ISLE OF MUCK
This month the island welcomed home Colin, fresh from is journey round the world. The first part was South America, from Venezuela to Argentina and countries between. This was followed by New Zealand, Australia and India. Highlight of the year was outback Australia where Colin worked on two cattle stations, the first in Queensland where he helped erect many miles of fencing, part of a team which had to use GPS to avoid getting lost. At the second station north of Alice Springs Colin led a team of backpackers mustering Santa Gertrudis cattle for export using mobile yards. Dangerous and exciting work and we were most relieved to see him back home in one piece. And that was the day of our annual fund raising bash when the island enjoyed communal dinner in the school cooked mainly by the Hendersons, followed by bingo and a raffle. £179 was raised and out of this £90 is being donated to the British Heart Foundation.
On the farm this month: I want to mention the Hi Health Scheme. This involved testing or ‘screening’ the cows for four diseases, namely Leptospirosis, Johnes, BVD and IBR. After discussion with Chris Evans the vet (who advised me against the whole scheme, quoting ‘if you don’t look for trouble you won’t find it’ ) we decided to test a representative sample of the herd at the same time as the Brucellosis blood test. The results were: Leptospirosis and Johne’s—negative, IBR and BVD—positive. IBR is a highly infectious type of pneumonia which causes problems with housed cattle on the east coast. It is not a problem on the west coast and its elimination from the herd could be expensive. BVD could have been more of a problem. It is the disease they are trying to clear from Orkney. Chris returned to the island to test the replacement heifers and they were all negative. Where all this leaves the farm I am not sure!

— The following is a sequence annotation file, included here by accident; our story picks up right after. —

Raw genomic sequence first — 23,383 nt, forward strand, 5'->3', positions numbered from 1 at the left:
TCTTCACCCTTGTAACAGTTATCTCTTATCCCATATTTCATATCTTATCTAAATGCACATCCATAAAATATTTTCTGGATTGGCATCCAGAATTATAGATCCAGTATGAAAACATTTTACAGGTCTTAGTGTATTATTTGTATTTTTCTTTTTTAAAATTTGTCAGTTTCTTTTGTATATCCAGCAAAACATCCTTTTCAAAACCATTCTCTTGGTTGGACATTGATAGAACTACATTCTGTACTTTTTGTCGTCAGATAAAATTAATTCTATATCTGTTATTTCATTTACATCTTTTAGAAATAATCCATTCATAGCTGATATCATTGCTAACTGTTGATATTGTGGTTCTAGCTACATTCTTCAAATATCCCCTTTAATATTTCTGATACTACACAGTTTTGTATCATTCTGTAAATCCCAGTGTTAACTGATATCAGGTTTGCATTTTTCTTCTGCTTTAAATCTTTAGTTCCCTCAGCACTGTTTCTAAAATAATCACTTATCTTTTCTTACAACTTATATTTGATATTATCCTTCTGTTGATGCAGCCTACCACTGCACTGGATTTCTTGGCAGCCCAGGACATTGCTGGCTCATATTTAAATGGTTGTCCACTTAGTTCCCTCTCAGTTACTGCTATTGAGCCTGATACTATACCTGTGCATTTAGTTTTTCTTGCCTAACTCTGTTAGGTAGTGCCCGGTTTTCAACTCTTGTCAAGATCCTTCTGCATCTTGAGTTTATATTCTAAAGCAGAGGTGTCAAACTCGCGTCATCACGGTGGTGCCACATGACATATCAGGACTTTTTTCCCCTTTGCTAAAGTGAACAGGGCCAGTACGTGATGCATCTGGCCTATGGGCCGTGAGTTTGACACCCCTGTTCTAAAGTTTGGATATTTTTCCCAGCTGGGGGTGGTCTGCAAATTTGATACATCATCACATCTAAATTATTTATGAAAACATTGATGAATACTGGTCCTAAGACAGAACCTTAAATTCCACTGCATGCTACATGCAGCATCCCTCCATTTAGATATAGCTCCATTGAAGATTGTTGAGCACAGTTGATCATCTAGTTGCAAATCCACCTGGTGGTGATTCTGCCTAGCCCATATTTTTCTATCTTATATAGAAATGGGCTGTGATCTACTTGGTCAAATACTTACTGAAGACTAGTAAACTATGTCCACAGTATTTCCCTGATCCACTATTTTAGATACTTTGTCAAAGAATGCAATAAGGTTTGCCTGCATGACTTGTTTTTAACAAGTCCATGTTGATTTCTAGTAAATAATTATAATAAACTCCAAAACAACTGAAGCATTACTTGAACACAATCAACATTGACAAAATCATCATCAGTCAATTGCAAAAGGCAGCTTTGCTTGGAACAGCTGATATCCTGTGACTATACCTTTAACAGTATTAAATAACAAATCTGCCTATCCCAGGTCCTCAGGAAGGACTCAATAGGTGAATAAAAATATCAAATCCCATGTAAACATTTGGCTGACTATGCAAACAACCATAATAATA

Next month is a new year and with it plans for the farm, some of which will be covered in January’s West Word.
ISLE OF RUM
November began with an excellent bonfire, barbecue and firework display, it was a great night enjoyed by all.